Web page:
Iowa Republicans’ tax negotiations continue shrouded in secrecy without input from Democrats or major stakeholders. They are ramming their reckless tax changes forward with an Iowa farm economy that is already distressed. If President Trump pushes his agriculture-killing tariffs forward, the Iowa economy could crater.
In February the USDA released their annual net farm income forecast. The USDA predicts farm income will decrease by $4.3 billion (6.7%). “That would be the lowest net farm income level in nominal dollars since 2006.” Add some Trump tariffs on and Iowa’s farm economy (and tax revenues) could crash and burn.
Iowa could easily see tax revenues drop as they did during the farm crisis of the 1980s. In that event, a tax cut would magnify the depth of a farm depression. This is no time to embark on a foolish, unproven tax cut experiment on Iowa’s economy.
Republicans love to claim they believe in transparency in government, but they are cooking up their tax scheme hidden from the public. Why are they proposing to make massive changes to Iowa’s tax code behind closed doors?
Why are Republicans hiding their tax scheme from the public until the final days of this year’s legislative session? Why are they ignoring the dangerous warnings of a declining farm economy? Why are they piling more tax cuts on wealthy Iowans that just received a huge federal tax cut windfall?
We certainly have a clue to their planned tax changes from the one feature they are publicly promoting. They’re planning to cut tax revenues by adding the Qualified Income Business Deduction (QIBD) to the Iowa State tax code. That change will cut Iowa’s business tax by mimicking the federal tax scam passed by the U.S. House and Senate. Like the federal tax cuts, the Iowa tax cuts will give huge tax cuts to the wealthiest Iowans. Both the Iowa Republicans’ House and Senate versions contain the QIBD although at different rates.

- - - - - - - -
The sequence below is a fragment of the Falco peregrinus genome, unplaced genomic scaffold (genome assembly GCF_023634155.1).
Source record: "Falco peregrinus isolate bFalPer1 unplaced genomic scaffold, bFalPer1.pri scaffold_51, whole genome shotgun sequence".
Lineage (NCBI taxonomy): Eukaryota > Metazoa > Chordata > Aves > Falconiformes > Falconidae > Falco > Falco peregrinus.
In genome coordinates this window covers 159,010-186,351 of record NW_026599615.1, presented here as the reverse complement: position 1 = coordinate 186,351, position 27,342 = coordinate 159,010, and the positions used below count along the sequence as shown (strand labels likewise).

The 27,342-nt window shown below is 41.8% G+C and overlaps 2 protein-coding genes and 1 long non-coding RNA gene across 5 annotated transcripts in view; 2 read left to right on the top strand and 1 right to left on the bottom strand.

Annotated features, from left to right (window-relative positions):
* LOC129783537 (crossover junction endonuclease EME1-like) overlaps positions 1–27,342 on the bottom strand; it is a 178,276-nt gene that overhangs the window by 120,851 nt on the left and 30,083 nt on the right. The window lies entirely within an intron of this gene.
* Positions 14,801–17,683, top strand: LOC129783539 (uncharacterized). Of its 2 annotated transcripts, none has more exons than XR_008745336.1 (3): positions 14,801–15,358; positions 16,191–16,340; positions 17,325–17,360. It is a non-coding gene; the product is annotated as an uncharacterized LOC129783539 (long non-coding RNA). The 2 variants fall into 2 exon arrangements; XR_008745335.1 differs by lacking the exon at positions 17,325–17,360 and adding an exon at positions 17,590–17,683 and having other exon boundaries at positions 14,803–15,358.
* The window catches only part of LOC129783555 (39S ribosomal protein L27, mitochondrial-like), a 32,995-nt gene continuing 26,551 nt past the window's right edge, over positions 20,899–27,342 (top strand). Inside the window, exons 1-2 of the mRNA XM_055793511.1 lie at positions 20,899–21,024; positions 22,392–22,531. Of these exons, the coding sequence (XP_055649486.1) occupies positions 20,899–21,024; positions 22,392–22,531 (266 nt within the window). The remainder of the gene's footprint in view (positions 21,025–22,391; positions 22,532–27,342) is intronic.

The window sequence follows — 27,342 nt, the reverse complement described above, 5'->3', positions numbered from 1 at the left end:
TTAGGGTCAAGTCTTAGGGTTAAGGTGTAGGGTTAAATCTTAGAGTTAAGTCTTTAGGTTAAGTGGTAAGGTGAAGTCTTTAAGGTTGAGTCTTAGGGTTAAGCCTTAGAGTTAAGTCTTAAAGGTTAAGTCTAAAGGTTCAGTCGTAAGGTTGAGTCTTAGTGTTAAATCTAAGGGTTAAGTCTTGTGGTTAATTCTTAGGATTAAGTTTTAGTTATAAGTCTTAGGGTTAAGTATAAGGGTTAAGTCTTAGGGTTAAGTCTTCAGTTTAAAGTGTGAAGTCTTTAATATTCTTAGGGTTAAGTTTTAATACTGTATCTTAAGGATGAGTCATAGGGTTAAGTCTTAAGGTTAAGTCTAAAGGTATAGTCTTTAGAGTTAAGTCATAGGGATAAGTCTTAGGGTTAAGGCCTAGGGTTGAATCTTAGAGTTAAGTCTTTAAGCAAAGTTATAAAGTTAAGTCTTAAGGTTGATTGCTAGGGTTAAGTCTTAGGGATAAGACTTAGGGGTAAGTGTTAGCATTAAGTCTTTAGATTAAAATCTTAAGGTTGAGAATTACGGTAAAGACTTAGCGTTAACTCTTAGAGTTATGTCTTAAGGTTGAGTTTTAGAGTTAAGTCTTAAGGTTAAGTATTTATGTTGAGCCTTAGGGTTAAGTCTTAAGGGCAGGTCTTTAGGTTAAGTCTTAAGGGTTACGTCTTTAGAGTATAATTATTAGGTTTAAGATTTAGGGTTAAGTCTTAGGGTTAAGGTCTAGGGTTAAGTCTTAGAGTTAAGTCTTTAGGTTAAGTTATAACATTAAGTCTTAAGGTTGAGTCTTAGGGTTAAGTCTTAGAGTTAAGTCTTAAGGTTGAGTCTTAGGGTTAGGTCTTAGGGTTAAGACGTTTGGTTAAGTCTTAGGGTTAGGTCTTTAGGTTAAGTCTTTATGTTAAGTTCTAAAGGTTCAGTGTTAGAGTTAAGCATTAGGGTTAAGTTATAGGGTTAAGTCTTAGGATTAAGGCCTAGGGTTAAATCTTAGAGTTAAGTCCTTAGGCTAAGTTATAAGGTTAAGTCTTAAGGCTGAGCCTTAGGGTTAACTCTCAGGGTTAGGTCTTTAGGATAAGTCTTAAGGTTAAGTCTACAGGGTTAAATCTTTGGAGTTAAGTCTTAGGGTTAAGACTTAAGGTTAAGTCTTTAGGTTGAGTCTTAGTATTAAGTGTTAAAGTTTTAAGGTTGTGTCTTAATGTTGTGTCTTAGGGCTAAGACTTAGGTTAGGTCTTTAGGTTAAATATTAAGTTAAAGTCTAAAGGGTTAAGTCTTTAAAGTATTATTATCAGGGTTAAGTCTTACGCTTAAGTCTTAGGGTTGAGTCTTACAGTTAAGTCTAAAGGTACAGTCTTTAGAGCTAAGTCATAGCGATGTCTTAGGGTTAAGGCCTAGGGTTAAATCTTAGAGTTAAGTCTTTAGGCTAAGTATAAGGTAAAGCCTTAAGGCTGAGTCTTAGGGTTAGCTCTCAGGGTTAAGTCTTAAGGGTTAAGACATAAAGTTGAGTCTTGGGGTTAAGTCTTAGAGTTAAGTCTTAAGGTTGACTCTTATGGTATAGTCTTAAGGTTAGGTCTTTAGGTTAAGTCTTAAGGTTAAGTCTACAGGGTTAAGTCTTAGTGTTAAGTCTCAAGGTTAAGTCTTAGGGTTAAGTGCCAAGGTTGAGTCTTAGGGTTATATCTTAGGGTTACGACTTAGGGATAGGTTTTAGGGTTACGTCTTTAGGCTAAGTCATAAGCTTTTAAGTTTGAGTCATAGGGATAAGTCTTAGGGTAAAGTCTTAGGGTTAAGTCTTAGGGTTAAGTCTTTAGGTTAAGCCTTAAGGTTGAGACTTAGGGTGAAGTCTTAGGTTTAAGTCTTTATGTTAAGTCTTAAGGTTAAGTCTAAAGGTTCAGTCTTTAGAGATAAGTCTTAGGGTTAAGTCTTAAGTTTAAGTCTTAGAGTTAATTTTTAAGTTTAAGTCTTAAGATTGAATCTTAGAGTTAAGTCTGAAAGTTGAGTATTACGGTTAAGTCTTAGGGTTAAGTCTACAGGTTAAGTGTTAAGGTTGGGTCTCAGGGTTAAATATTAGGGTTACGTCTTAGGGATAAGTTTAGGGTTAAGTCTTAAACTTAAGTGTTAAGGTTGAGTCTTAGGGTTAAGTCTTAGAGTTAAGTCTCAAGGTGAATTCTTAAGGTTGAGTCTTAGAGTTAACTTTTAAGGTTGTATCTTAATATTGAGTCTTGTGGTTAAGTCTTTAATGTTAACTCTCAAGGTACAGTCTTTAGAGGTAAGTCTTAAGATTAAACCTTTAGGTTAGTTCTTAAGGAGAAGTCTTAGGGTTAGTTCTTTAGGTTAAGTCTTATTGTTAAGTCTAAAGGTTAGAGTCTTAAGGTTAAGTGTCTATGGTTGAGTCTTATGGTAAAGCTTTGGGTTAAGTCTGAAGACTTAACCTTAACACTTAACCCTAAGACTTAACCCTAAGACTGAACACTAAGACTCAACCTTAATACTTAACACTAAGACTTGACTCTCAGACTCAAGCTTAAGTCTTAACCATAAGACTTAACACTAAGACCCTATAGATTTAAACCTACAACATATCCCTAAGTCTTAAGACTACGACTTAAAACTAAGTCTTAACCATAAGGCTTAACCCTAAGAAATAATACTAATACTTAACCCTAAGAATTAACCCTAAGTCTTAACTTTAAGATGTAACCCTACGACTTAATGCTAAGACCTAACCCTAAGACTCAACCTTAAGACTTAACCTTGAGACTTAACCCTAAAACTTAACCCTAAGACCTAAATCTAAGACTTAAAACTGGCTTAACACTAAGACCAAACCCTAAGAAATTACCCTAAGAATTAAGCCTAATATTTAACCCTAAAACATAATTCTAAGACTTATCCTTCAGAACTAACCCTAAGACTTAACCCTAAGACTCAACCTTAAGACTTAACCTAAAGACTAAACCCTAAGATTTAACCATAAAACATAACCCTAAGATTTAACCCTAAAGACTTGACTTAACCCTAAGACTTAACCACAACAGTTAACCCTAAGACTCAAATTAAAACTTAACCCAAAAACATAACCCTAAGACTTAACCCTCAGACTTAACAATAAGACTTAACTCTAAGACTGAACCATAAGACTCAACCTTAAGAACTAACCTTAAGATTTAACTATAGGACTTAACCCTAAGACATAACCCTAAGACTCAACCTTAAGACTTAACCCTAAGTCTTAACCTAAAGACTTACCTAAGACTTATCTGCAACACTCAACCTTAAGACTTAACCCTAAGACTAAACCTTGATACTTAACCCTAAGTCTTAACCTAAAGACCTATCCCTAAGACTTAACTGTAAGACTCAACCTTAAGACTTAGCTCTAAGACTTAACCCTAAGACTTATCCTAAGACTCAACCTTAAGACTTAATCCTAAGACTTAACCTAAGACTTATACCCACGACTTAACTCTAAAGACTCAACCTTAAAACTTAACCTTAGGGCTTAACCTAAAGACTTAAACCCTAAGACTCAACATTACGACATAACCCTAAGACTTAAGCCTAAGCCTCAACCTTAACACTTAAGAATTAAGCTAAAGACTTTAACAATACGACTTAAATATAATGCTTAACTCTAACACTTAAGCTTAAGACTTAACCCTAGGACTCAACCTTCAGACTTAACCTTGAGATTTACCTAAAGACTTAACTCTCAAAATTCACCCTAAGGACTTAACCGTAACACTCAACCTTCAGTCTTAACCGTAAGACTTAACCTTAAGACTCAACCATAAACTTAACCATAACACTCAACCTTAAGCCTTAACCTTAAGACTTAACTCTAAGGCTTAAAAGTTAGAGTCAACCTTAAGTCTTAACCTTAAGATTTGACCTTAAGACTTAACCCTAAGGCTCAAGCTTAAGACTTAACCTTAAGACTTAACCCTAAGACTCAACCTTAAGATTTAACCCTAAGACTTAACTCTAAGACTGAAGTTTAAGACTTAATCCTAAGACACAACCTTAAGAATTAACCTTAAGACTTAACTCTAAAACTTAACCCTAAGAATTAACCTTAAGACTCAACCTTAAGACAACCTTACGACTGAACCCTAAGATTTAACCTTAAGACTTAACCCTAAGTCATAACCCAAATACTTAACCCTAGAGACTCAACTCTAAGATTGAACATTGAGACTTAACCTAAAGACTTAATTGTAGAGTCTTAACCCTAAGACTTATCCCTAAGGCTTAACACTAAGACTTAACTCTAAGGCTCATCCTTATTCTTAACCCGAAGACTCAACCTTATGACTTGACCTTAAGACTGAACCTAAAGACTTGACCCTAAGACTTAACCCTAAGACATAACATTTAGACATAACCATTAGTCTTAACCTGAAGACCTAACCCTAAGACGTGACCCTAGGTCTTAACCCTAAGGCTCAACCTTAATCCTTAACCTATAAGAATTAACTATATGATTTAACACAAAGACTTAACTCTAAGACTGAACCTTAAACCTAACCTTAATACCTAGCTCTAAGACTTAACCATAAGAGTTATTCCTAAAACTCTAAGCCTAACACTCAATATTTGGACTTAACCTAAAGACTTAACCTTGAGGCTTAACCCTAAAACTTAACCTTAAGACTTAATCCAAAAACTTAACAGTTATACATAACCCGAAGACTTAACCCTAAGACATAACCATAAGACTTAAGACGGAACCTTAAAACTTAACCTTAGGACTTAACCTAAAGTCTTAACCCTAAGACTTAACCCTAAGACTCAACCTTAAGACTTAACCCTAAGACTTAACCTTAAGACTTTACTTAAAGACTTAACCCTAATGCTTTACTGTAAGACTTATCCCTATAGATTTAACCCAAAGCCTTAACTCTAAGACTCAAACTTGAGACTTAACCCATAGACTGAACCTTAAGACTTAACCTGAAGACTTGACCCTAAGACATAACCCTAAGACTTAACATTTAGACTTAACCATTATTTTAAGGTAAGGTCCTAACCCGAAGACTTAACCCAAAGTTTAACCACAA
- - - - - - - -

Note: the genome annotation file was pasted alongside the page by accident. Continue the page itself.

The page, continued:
This special business deduction would exempt up to 20% of income for certain business owners: subchapter S corporations, limited partnerships or sole proprietorships. This deduction applies to so called “pass-through” income as opposed to salaried income. The Iowa Fiscal Partnership (IFP) in their recent policy statement, Yet Another Loophole for Iowa, identifies the major beneficiaries are the wealthiest Iowans.
“Higher-income taxpayers benefit the most. At the federal level, for example, more than half of all pass-through business income belongs to the top 1 percent of tax filers, and the deduction costs the federal government about $50 billion a year. In Iowa, it’s estimated that 79 percent of the financial benefit would fall to the richest 5 percent of all households at a cost to the state treasury of more than $100 million per year,” according to the IFP.
Democrats have warned that the Republican tax cut plan closely resembles the 2012 Republican Kansas tax experiment that failed miserably. In June 2017 the Kansas legislature repealed their pass-through QIBD deduction. Kansas raised taxes in a clear admission that their supply-side tax cuts destroyed their state budget. The Kansas tax cutting experiment created havoc in funding for Kansas schools and government services.
Iowa Republicans are justifying the QIBD proposal using the same unproven claims that Kansas used to sell their failed tax plan. Kansas Republicans predicted the additional windfall profits that business owners accrued from this deduction would be used to grow the economy. The fact that Kansas was forced to repeal their tax deduction after 5 years should serve as a cautionary tale to Iowans.
Democrats have seen this Iowa Republican movie before. Last year the Republican legislators used the same playbook when they hid their plan to demolish collective bargaining. They promised they were just going to tweak collective bargaining; then they sprung their destructive plan to strip collective bargaining rights from public employees.
The Iowa Republicans’ massive tax cuts would be a risk in normal economic times. Cutting Iowa tax revenue with unneeded tax cuts to the richest Iowans in these fragile economic times is fiscally irresponsible.
by Rick Smith